We used radiotelemetry and population modeling techniques to examine factors related to population establishment of black bears (Ursus americanus) reintroduced to Felsenthal National Wildlife Refuge (NWR), Arkansas. Our objectives were to determine whether settling (i.e., establishment of a home range at or near the release site), survival, recruitment, and population viability were related to age class of reintroduced bears, presence of cubs, time since release, or number of translocated animals. We removed 23 adult female black bears with 56 cubs from their winter dens at White River NWR and transported them 160 km to man-made den structures at Felsenthal NWR during spring 2000–2002. Total movement and average circuity of adult females decreased from 1 month, 6 months, and 1 year post-emergence (F2,14 =19.7, P bears was 0.624 (SE = 0.110, SEinterannual = 0.144), and the survival rate of their cubs was 0.750 (SE = 0.088, SEinterannual = 0.109). The homing rate (i.e., the proportion of bears that returned to White River NWR) was 13%. Annual survival for female bears that remained at the release site and survived >1-year post-release increased to 0.909 (SE = 0.097, SEinterannual=0.067; Z=3.5, P bear population at Felsenthal NWR is at or above the number after which extinction risk declines dramatically, although additional releases of bears could significantly decrease time to population reestablishment. Poaching accounted for at least 3 of the 8 adult mortalities that we documented; illegal kills could be a significant impediment to population re-establishment at Felsenthal NWR should poaching rates escalate.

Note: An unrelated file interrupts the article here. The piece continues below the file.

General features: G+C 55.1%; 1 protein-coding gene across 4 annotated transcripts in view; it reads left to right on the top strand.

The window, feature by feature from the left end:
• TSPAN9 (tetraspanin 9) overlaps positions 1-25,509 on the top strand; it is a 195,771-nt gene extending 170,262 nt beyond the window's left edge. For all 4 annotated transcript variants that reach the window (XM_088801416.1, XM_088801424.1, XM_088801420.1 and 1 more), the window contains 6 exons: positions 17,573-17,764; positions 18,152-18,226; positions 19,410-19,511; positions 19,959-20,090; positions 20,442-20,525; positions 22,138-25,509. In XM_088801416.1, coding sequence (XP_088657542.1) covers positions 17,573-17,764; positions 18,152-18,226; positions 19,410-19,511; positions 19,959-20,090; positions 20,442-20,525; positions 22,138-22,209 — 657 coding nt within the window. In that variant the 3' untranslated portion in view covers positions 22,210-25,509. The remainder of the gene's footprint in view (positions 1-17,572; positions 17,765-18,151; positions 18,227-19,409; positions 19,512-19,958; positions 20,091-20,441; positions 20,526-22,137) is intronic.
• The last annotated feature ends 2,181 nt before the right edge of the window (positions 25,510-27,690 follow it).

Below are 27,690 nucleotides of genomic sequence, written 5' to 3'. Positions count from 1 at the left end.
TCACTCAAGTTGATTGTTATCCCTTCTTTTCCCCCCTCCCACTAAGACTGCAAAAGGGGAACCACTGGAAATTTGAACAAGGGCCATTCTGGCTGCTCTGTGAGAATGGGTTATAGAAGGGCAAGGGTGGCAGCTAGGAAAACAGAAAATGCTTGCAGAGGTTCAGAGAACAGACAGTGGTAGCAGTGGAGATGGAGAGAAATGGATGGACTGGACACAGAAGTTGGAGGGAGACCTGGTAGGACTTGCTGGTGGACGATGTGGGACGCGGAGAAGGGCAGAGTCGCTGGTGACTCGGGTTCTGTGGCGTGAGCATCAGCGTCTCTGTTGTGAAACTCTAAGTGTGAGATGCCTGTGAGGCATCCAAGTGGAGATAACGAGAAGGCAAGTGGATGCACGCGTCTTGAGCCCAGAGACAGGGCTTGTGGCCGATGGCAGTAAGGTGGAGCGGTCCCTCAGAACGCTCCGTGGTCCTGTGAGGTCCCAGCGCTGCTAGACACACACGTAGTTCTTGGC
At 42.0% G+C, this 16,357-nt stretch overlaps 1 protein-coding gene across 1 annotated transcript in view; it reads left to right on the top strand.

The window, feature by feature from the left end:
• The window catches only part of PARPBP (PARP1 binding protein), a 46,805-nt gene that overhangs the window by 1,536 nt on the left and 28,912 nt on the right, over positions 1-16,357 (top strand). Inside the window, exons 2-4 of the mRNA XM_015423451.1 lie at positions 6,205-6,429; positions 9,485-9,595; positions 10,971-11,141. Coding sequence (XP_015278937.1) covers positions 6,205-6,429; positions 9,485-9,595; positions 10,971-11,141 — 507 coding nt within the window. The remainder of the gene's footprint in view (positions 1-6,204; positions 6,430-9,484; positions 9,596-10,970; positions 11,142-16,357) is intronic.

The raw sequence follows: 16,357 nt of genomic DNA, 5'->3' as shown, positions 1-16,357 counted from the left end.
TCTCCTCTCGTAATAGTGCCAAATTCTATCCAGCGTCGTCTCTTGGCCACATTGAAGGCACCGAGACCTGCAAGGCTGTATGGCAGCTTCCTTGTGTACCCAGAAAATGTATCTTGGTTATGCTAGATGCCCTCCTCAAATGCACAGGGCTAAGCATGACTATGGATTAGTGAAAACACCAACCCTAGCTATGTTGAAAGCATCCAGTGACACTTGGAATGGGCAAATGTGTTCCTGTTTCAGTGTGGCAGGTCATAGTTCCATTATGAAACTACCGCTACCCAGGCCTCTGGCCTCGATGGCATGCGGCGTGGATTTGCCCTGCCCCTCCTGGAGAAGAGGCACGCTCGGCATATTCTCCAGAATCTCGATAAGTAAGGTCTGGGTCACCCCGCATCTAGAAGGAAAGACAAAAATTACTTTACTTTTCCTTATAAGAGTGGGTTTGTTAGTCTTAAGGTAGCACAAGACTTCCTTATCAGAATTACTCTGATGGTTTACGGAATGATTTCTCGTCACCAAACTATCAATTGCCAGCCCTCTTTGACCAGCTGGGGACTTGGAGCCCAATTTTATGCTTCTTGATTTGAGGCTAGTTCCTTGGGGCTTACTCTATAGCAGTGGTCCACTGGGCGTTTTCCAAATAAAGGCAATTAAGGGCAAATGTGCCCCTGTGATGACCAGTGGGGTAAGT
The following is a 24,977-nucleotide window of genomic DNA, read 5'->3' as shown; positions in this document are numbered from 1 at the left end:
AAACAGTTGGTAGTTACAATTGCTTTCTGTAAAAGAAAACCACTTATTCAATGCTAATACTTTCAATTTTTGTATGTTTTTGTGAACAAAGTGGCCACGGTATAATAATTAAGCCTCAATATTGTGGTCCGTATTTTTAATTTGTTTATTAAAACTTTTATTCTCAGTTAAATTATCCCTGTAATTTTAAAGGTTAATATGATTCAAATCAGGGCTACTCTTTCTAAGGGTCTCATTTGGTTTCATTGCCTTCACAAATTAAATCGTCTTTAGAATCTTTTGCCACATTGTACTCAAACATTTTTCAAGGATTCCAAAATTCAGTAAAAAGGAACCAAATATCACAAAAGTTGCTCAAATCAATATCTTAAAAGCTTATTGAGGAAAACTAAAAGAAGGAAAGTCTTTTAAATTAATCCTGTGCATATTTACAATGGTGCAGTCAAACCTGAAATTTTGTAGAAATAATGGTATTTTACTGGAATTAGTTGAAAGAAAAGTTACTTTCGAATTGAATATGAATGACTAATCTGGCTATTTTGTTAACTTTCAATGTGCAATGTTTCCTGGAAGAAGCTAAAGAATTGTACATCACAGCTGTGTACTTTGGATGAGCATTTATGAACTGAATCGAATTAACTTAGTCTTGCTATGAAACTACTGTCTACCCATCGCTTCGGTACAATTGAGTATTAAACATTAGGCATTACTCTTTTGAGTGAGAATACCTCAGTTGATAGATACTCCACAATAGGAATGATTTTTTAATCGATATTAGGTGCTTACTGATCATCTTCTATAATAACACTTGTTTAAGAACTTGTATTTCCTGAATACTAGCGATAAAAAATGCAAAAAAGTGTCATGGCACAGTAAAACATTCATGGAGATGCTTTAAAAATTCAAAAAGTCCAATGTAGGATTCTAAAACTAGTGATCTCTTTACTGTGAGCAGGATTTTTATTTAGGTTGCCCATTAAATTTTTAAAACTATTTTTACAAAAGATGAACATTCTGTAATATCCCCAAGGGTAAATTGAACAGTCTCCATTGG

9. Environmental and hydrologic setting of the Ozark Plateaus study unit, Arkansas, Kansas, Missouri, and Oklahoma

    Science.gov (United States)

    Adamski, James C.; Petersen, James C.; Freiwald, David A.; Davis, Jerri V.

    1995-01-01